After a long time of consideration and many trains of thought about pros and cons, I decided to implement a hooking functionality in Scriptor to easily adapt the existing Editor core methods to the needs of the developers.

Scriptor provides many methods (and there is a growing number) that you can easily hook in to modify their behavior or even add new methods to existing classes.

Let's take a closer look to get familiar with the hooking functionality.

Hook types

before - A hook that runs before the hooked method.

after - A hook that runs after the hooked method.

method hooks - A hook which adds a new method to an existing module.

replace hooks - A hook that completely replaces the hooked method.

Where to define the hooks

Like many other components of Scriptor, the hooks must first be made available. This is usually done in the scriptor-config.php resp. custom.scriptor-config.php file. This is not a requirement though, and the hooks can also be defined dynamically from anywhere. However, that initialization must be performed before the function to be hooked is called. Below is an snippet from the custom.scriptor-config.php file, as an example:

...
'hooks' => [
    /** 
     * @var string - Hook name (hookable method)
     */
    'Pages::afterRenderEditorTemplateField' => [
        [
           /**
            * @var string|null - Name of the module 
            */
            'module' => 'YourModule', 
           /**
            * @var string|closure - Module method that should be called
            */
            'method' => 'renderYourPageField'
        ]
    ],
    /** 
     * Next hook name ...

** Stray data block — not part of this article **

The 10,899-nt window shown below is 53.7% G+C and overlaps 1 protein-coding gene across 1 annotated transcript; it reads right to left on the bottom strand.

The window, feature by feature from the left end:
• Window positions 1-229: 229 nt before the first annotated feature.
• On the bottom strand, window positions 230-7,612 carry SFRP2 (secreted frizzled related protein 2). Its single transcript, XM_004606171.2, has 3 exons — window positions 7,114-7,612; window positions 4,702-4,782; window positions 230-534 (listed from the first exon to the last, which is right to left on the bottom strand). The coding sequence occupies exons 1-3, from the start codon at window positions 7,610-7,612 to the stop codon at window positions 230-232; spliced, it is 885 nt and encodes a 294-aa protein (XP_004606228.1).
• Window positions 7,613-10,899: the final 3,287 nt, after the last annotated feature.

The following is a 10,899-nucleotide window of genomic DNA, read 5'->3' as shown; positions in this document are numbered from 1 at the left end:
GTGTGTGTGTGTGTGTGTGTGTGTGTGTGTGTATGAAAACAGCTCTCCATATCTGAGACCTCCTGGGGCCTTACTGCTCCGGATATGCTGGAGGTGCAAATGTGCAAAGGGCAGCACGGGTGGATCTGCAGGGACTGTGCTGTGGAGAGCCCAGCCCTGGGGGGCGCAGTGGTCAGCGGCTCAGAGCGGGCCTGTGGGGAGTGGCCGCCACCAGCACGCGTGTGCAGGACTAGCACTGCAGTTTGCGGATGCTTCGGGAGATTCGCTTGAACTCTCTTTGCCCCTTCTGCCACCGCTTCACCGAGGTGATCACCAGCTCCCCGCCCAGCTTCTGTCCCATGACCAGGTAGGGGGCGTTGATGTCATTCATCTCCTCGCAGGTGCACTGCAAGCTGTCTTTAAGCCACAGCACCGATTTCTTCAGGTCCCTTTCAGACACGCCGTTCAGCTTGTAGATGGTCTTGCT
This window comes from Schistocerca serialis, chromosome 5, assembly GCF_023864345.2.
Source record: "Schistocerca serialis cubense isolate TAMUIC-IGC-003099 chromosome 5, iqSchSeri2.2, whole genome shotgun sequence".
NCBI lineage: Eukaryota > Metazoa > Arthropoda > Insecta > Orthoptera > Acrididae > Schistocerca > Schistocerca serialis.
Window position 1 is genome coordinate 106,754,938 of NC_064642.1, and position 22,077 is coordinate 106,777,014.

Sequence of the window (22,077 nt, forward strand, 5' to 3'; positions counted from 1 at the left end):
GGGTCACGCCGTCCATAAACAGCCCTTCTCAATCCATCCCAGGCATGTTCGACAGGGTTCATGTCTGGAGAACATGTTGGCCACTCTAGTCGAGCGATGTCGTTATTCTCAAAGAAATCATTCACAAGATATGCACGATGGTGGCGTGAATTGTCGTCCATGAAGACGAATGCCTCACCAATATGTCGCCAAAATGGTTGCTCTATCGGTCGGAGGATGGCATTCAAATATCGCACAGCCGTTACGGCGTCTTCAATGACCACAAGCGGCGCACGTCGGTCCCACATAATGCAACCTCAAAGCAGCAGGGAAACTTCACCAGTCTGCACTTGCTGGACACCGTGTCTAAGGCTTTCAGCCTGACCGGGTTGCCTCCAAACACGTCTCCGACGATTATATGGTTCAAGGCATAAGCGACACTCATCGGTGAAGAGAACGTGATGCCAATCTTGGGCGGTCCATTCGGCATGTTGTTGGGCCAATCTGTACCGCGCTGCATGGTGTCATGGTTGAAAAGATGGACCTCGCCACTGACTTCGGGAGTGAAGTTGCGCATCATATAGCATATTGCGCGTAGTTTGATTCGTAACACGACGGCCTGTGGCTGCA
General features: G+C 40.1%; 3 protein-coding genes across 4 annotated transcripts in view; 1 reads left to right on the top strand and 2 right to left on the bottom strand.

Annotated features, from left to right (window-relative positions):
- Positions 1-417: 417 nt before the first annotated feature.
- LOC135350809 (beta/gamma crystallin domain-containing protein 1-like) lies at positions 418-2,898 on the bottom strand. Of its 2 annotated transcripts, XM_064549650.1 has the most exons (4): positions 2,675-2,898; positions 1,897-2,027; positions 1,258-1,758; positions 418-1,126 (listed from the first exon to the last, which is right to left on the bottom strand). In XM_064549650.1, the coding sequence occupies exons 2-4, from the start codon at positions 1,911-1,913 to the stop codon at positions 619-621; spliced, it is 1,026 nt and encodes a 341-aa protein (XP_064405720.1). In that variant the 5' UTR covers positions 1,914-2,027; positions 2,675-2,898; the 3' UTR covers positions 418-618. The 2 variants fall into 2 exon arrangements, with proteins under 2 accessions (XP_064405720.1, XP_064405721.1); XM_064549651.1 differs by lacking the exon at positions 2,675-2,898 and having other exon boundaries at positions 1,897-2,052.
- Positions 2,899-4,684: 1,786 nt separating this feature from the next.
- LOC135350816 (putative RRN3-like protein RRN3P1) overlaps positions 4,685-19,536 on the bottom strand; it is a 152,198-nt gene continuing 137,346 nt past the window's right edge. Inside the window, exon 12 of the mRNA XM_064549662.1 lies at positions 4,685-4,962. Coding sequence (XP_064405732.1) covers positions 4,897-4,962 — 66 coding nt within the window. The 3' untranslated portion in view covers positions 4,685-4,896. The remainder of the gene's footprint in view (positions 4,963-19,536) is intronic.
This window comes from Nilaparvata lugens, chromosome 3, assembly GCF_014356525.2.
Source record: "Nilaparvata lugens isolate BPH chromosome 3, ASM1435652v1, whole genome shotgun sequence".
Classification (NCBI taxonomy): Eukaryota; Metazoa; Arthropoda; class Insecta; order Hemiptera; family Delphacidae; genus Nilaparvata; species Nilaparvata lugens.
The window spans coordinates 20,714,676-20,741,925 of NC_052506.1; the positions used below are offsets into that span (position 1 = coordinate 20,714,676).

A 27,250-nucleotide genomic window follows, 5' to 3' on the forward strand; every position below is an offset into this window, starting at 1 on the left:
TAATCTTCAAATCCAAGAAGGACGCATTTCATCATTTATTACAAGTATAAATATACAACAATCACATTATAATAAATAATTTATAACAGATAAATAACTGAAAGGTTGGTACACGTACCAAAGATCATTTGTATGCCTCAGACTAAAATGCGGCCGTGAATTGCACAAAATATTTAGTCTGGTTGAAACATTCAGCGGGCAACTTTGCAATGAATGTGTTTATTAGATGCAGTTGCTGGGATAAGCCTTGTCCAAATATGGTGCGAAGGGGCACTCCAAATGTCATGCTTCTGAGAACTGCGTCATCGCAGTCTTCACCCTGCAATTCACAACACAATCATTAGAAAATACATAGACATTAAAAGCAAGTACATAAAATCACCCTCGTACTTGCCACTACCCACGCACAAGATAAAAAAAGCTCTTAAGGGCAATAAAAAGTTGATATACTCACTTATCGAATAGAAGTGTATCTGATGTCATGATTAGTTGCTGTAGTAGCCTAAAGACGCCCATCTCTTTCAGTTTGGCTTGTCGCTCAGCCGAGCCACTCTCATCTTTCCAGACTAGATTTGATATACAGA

*/
    'Pages::afterSavePage' => [
        [
            'module' => 'YourModule',
            'method' => 'yourSaveMethod'
        ]
    ],
]

Using Hooks

There are no restrictions on how you can use your hooks, but it is common practice to create a separate module for using the hooks and place the functionality there. Note, however, that you need to make your module known to the Scriptor before you use it. You can read about how to make the module known to the Scriptor here.

Yeah, I know, if you haven't used the hooks in Scriptor yet, it already gets very confusing at this point. Let's see a practical application of the hooks first before we continue with that explanation. For this I have come up with something great, an extra feature for Scriptor that allows us to use the Meta data on our website:

› Continue with Metadata tutorial ...

Read or modify arguments

How can your hook read and modify the arguments sent to the hooked method? Every hook is passed an event object argument, you can access its values:

public function beforeRenderPageEditor($event) 
{
    // retrieve first argument by index
    $page = $event->args[0];
    $page->set('name', 'This is my new page name');
}

How can my hook know if it is a right object to edit? Let's say you want no edit option to be available when opening a certain page in the editor, you want a message to be displayed instead:

public function beforeRenderSpecialPage($event)
{
    // Get page to be rendered
    $page = $event->object->page;
    // If it is a page with the slug 'scriptors-demo-page', a message should be displayed
    if($page && $page->slug == 'scriptors-demo-page') {
        $event->return = '<div id="screen-content">'.
                            '<h3>Notice</h3>'.
                            '<p>You don\'t have permission to edit this page!</p>'.
                        '</div>';
    }
}

Modify return value of the hooked method

The return value of a hooked method may be read or modified in a similar manner to the arguments. This is best demonstrated by a code example. Let's say that we want to add an additional table row to the end of the pages table in Scriptor's page list view. We would hook after Pages::renderRows with a hook method implementation like this:

public function afterRenderPageRows($event)
{
    $value  = $event->return;
    $value .= '<tr><td colspan="5">An additional line of the pages table</td></tr>';
    $event->return = $value;
}

Your hook definition in custom.scriptor-config.php could look like this:

'hooks' => [
    'Pages::afterRenderRows' => [
        [
            'module' => 'YourModule',
            'method' => 'afterRenderPageRows'
        ]
    ],
]

If you open the pages list view, it should look like this:

Additional line